Young Kenyans Build Mobile Apps For Local Use

College students and recent graduates crammed the top floor of a tech hub in Nairobi for a competition built around the theme Solutions for the Next Billion Mobile Users. Africa has more than 600 million mobile phone users (approximately 11 percent of the global total) – and the number is growing.

Instagram Sells For $1 Billion, Despite No Revenue

The technology world is abuzz over Facebook's $1 billion deal to acquire the photo-sharing app Instagram. Two years ago Instagram didn't exist. Some reasons behind the company's meteoric rise: apps are everywhere and Instragram took advantage of the moment with a playful, easy-to-use service. Now Instagram's fans wonder whether its identity will be retained.

Freelanced: The Rise Of The Contract Workforce

One in five workers is a contract worker, according to a new NPR/Marist poll. Within a decade, contractors and freelancers could make up half of the workforce, a shift with far-reaching implications.

Here's Why Environmentalists Are Cheering The Latest Burger At Sonic Drive-In

The fast-food chain is about to roll out a new kind of burger, made from a mixture of beef and mushrooms. Sonic calls it "uniquely delicious." Environmentalists say it could help save the planet.

The Opioid Crisis Is Surging In Black, Urban Communities

Opioid overdose deaths among middle-aged black men have increased 245 percent in the past three years in Washington, D.C.

21 Tech Companies Band Together Against Wildlife Trafficking

The effort involves tech leaders such as Alibaba, Baidu, eBay, Facebook and Instagram who have pledged to try to reduce trafficking across their platforms by 80 percent by 2020.

Bias Isn't Just A Police Problem, It's A Preschool Problem

A new study by researchers at Yale found that pre-K teachers, white and black alike, spend more time watching black boys, expecting trouble.

It's Been a Minute with Sam Sanders

'It's been a minute' is another way of saying 'let's catch up.' Host Sam Sanders does just that every Friday with two guests in a conversation about the news, culture, and everything. Not just what happened each week, but how it felt. Plus, Tuesday deep dives — conversations with one guest, or on one topic. The world is complicated and people are, too — and sometimes you just need to talk it out.

Hidden Brain

The Hidden Brain helps curious people understand the world – and themselves. Using science and storytelling, Hidden Brain's host Shankar Vedantam reveals the unconscious patterns that drive human behavior, the biases that shape our choices, and the triggers that direct the course of our relationships.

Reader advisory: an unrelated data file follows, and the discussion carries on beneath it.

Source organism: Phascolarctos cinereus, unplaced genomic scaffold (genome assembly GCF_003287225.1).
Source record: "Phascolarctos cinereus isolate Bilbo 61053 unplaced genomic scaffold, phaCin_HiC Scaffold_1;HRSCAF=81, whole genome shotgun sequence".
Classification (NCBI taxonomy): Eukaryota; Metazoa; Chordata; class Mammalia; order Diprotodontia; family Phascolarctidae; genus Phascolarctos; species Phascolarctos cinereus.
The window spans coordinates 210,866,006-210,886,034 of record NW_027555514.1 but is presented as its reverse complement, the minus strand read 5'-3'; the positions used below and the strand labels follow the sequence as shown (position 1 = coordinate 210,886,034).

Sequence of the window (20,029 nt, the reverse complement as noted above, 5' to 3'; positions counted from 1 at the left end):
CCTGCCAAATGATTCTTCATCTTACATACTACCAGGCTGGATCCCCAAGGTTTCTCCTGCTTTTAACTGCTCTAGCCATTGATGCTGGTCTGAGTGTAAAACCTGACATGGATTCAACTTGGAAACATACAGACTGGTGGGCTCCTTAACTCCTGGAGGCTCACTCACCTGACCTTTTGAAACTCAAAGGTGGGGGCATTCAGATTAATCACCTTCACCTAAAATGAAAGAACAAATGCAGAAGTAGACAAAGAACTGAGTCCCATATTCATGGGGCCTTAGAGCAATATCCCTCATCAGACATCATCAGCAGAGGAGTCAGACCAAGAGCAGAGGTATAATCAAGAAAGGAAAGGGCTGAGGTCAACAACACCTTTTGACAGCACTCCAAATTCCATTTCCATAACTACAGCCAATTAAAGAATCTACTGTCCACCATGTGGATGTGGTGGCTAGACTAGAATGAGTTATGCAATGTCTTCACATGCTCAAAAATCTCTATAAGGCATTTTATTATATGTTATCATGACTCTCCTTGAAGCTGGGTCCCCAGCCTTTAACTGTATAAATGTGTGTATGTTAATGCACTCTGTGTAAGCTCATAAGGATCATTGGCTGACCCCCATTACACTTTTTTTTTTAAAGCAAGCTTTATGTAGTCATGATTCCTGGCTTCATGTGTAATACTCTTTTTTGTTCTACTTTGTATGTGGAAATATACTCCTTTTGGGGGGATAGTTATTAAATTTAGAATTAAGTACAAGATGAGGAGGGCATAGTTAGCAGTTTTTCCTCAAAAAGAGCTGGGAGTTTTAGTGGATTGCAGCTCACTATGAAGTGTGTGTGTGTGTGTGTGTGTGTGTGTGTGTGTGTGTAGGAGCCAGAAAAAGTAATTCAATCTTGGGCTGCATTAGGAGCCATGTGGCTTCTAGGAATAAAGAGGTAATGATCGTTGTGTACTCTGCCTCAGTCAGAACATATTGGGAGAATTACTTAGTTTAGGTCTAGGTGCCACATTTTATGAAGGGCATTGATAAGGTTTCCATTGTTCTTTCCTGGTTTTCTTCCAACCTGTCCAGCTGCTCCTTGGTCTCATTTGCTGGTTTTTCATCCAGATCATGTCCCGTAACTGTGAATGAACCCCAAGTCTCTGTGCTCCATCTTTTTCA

TED Radio Hour

We often think that scientific research is reserved for PhDs and other experts. But now that's changing. This hour, TED speakers on how ordinary citizens are helping make groundbreaking discoveries.

Recruiters Use 'Geofencing' To Target Potential Hires Where They Live And Work

Geofencing sets up virtual boundaries to enable tracking of mobile devices in an area. It can be used to send coupons to customers. Now some employers are using it to target and recruit workers.

Tesla Going At 'Warp Speed,' But Lags In Race To Produce Mass Market Electric Cars

The Model 3 is supposed to take Tesla mainstream and bring it to profitability. But CEO Elon Musk's company has missed production goals, and analysts wonder whether he's spreading himself too thin.

Disparities Persist In School Discipline, Says Government Watchdog

Black students, boys, and students with disabilities are disproportionately disciplined in K-12 schools across the country, according to the Government Accountability Office.

Personalized Diets: Can Your Genes Really Tell You What To Eat?

There's an explosion of interest in personalized diet approaches and at-home test kits are popping up everywhere. Part of the approach includes analyzing your DNA, but genes can only tell us so much.

'Criminal Cabal'? FBI Fears Political Attacks May Imperil Work Of Field Agents

Current and former special agents worry that the Bureau's tumble through the political spin cycle might hurt their ability to do their jobs across the country.

My Grandmother Was Italian. Why Aren't My Genes Italian?

Popular DNA ancestry tests don't always find what people expect. That's due to how DNA rearranges itself when egg meets sperm, and also the quirks of genetic databases.

MILCK: 'Women Are Viral'

The singer talks about her new EP, her history making moment at the 2017 Women's March in Washington, D.C., and how courage and truth can lead to widespread healing.

Justice Ruth Bader Ginsburg Reflects On The #MeToo Movement: 'It's About Time'

Supreme Court Justice Ruth Bader Ginsburg sat down with NPR's Nina Totenberg at the Sundance Film Festival on Sunday where she discussed her thoughts on the #MeToo movement.

From Carnegie Hall To Pyeongchang, Speedskater Heads To His First Olympic Games

Speedskater Kimani Griffin will make his first Olympic appearance for the 2018 Winter Games next month, but he's no stranger to the spotlight. NPR's Michel Martin talks with Griffin about the trip.

Watch Local Natives Play On A Dock Off The East River

Watch the California band play "Fountain Of Youth" on an overcast summer evening in Brooklyn.

Recruiters Use 'Geofencing' To Target Potential Hires Where They Live And Work

Geofencing sets up virtual boundaries to enable tracking of mobile devices in an area. It can be used to send coupons to customers. Now some employers are using it to target and recruit workers.

Planet Money

The economy, explained, with stories and surprises. Imagine you could call up a friend and say, "Meet me at the bar and tell me what's going on with the economy." Now imagine that's actually a fun evening. That's what we're going for at Planet Money. People seem to like it.

expand_less